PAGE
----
“This is a significant, a massive amount of money,” Moran stressed, even if the county’s figure were cut in half. Yet, “We’ve got growth coming our way.”
Seeking assurances about fiscal responsibility
Commissioner Christian Ziegler acknowledged that, as the newest member of the board — having been elected in November 2018 — he was not familiar with TIF proposals. As a result, he apologized at the outset of the Jan. 15 discussion for having a multitude of questions. Ultimately, though, he joined the other four board members in approving Maio’s motion.
Among responses to Ziegler’s concerns, Waddill of the Bay Park Conservancy (BPC) explained that the nonprofit would not plan any phase of The Bay until it had secured the necessary funds for that part of the project.
The latest estimate for completing the entire initiative, Waddill told Ziegler, is $100 million to $150 million, depending on the amenities included in each phase. About 85% of the estimated $23-million to $33-million expense for Phase 1, on the southern part of the city acreage, will come from the private sector, Waddill pointed out.
In December 2019, he noted, the nonprofit filed its site plan with city staff for Phase 1. The BPC, he continued, hopes to secure the City Commission’s approval for that plan in June. If the nonprofit is successful, Waddill said, then it would break ground on Phase 1 “by the end of the year.”
With the rest of the project, Waddill continued, the BPC figures on “probably 50%” from the private sector and the rest from public sources, with the hope that the TIF would be part of the latter.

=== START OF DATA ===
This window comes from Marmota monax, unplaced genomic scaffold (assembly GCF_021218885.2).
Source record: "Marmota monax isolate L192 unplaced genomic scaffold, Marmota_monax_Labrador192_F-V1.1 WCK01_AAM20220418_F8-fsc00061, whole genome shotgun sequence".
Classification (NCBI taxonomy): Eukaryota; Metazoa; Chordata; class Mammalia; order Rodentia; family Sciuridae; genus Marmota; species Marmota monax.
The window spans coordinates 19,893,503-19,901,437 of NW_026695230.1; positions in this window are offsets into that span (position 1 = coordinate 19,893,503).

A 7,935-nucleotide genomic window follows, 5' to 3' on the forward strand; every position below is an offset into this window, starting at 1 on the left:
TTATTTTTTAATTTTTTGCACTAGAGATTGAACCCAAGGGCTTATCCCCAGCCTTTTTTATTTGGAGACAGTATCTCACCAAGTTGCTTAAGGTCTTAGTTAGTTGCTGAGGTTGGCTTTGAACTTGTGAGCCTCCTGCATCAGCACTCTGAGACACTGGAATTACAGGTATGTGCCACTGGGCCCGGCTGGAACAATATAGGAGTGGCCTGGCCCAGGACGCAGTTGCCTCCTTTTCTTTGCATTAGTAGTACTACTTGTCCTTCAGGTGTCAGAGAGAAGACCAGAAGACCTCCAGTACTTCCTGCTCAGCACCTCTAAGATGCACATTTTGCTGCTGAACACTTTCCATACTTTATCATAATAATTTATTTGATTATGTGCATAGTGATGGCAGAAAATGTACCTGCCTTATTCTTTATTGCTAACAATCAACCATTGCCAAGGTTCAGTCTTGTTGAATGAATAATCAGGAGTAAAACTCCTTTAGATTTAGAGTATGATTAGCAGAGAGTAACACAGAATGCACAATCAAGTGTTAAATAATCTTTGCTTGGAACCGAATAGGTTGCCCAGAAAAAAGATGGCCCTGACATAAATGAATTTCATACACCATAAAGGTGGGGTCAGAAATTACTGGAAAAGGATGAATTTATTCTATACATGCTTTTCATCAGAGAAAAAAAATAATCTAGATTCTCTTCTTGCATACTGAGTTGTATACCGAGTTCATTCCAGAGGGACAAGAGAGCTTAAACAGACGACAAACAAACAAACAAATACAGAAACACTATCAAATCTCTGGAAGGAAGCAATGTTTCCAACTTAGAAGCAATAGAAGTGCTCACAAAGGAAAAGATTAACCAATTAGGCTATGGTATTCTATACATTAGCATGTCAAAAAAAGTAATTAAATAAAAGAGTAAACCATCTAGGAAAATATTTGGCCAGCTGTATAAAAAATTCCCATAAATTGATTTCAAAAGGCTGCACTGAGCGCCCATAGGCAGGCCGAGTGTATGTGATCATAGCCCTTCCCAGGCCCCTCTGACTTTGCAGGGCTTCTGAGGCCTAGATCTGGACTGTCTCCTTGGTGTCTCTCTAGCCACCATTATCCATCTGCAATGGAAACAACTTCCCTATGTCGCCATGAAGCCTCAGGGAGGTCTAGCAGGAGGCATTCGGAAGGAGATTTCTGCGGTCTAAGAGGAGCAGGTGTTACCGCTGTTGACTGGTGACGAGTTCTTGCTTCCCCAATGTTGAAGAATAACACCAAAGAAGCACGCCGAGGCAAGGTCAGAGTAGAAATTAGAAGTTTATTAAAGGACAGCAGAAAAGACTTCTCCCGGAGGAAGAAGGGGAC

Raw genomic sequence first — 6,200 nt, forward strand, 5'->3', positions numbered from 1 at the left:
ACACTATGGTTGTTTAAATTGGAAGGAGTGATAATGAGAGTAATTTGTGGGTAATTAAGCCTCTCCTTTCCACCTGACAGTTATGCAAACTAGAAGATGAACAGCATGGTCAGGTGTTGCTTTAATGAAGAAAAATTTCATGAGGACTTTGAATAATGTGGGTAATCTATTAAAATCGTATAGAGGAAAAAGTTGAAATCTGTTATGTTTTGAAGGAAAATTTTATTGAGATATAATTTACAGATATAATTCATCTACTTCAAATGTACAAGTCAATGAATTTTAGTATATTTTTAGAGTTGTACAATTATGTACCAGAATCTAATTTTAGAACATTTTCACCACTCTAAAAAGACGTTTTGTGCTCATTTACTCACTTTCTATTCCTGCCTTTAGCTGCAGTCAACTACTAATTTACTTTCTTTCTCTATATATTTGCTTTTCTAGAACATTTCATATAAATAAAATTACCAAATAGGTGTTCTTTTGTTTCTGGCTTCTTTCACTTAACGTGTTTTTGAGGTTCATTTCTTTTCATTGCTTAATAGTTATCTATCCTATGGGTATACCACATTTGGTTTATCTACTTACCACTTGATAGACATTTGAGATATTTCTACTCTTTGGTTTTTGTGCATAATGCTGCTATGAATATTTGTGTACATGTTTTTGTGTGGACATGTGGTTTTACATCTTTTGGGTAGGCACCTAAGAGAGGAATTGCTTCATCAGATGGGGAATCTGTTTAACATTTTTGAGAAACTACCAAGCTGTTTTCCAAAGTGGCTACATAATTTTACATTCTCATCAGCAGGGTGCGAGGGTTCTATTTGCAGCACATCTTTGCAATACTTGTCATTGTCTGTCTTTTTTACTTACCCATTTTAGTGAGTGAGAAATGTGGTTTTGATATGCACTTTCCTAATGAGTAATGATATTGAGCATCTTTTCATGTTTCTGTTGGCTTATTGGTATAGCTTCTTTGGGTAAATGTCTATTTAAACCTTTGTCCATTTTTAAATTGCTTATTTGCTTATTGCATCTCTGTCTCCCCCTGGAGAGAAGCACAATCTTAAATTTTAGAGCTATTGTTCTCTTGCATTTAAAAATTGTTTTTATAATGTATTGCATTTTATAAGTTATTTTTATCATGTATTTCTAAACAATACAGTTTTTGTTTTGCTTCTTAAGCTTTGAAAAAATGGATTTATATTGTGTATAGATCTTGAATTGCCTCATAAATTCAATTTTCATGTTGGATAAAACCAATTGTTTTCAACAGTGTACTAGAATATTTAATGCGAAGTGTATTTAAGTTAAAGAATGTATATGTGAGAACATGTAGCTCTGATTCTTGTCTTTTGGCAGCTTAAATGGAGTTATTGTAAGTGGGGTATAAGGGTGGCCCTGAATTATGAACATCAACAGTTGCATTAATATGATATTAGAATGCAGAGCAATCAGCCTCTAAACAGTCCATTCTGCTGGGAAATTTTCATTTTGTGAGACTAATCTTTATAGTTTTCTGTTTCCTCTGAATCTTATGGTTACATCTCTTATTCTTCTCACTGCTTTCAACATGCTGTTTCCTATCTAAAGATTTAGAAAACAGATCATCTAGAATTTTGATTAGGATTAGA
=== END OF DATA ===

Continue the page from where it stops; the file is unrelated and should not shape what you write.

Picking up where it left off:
Altogether, he added, the BPC expects 10 to 15 sources of revenue to cover all the costs.
Additionally, Waddill said, the Van Wezel Foundation has estimated the expense of the new city performing arts hall at “around $200 million or so.” However, he noted, an earlier estimate indicated that figure could go as high as $240 million.
The goal, Waddill indicated, is to complete The Bay “in four to six phases over the next 10 years or so. … If we hit a recession, or if costs are beyond what we can afford, we can push the other phases out. … We have been committed to fiscal responsibility from the beginning.”
He also stressed that the nonprofit already has begun putting privately donated funds into an endowment, which will ensure care of the park’s amenities in perpetuity.
“If it takes us 20 years to build out a 50-acre park … in phases,” Waddill said, “then it takes 20 years.”
Cathy Layton, chair of the BPC board, also pointed out to Ziegler that the construction of The Bay — except for the new performing arts center — would be what is characterized as “horizontal,” instead of “vertical.” Referring to the latter — such as the building of a structure like the new performing arts hall — she said, “That’s where costs tend to get out of control.”
The BPC board members, she added, “feel very secure” that The Bay can be completed within its proposed budget.
The park and the TIF
Opening the Jan. 15 presentation, Waddill showed the county commissioners a series of slides depicting the master plan for The Bay, along with renderings produced by the Sweet Sparkman architecture firm in Sarasota, which is working with the BPC.
The dominant feature of Phase 1, he pointed out, will be the Sunset Boardwalk over Sarasota Bay, which has been modified to eliminate negative impacts on seagrass. It will be for pedestrians only, he said of that structure.
Restrooms and concessions will be on the eastern end of the site, he continued, along with a “flexible lawn area” where events could be staged. An “adventure playground” has been planned, as well, plus a half-mile walk around the mangrove bayou that exists on the property and a canoe/kayak launch.